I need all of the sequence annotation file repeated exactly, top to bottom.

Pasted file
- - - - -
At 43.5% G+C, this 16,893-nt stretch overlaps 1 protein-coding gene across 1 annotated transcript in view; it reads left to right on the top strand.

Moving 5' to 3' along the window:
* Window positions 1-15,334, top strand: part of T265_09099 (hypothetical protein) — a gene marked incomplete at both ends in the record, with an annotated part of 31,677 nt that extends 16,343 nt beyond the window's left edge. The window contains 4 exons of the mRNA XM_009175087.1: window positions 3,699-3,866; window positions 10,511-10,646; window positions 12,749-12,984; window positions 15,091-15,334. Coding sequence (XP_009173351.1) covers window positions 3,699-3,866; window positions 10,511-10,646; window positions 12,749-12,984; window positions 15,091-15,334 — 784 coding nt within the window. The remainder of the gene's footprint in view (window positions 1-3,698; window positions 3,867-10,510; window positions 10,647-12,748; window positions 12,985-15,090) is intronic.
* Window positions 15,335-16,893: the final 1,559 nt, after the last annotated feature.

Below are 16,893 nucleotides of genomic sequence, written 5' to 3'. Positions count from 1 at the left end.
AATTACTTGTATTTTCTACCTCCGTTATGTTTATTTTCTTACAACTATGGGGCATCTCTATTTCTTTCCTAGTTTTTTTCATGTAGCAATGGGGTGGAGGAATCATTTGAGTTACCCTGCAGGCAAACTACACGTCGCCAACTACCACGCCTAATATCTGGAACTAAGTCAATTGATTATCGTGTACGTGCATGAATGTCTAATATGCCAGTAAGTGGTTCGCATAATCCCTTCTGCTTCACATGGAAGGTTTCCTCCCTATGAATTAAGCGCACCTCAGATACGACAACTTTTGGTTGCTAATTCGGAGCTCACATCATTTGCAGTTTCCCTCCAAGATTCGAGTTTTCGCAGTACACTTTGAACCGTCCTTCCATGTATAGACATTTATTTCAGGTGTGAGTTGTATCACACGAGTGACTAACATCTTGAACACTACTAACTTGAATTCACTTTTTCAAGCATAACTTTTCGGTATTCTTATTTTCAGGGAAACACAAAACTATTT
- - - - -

At 43.5% G+C, this 16,893-nt stretch overlaps 1 protein-coding gene across 1 annotated transcript in view; it reads left to right on the top strand.

Moving 5' to 3' along the window:
* Window positions 1-15,334, top strand: part of T265_09099 (hypothetical protein) — a gene marked incomplete at both ends in the record, with an annotated part of 31,677 nt that extends 16,343 nt beyond the window's left edge. The window contains 4 exons of the mRNA XM_009175087.1: window positions 3,699-3,866; window positions 10,511-10,646; window positions 12,749-12,984; window positions 15,091-15,334. Coding sequence (XP_009173351.1) covers window positions 3,699-3,866; window positions 10,511-10,646; window positions 12,749-12,984; window positions 15,091-15,334 — 784 coding nt within the window. The remainder of the gene's footprint in view (window positions 1-3,698; window positions 3,867-10,510; window positions 10,647-12,748; window positions 12,985-15,090) is intronic.
* Window positions 15,335-16,893: the final 1,559 nt, after the last annotated feature.

Below are 16,893 nucleotides of genomic sequence, written 5' to 3'. Positions count from 1 at the left end.
AATTACTTGTATTTTCTACCTCCGTTATGTTTATTTTCTTACAACTATGGGGCATCTCTATTTCTTTCCTAGTTTTTTTCATGTAGCAATGGGGTGGAGGAATCATTTGAGTTACCCTGCAGGCAAACTACACGTCGCCAACTACCACGCCTAATATCTGGAACTAAGTCAATTGATTATCGTGTACGTGCATGAATGTCTAATATGCCAGTAAGTGGTTCGCATAATCCCTTCTGCTTCACATGGAAGGTTTCCTCCCTATGAATTAAGCGCACCTCAGATACGACAACTTTTGGTTGCTAATTCGGAGCTCACATCATTTGCAGTTTCCCTCCAAGATTCGAGTTTTCGCAGTACACTTTGAACCGTCCTTCCATGTATAGACATTTATTTCAGGTGTGAGTTGTATCACACGAGTGACTAACATCTTGAACACTACTAACTTGAATTCACTTTTTCAAGCATAACTTTTCGGTATTCTTATTTTCAGGGAAACACAAAACTATTT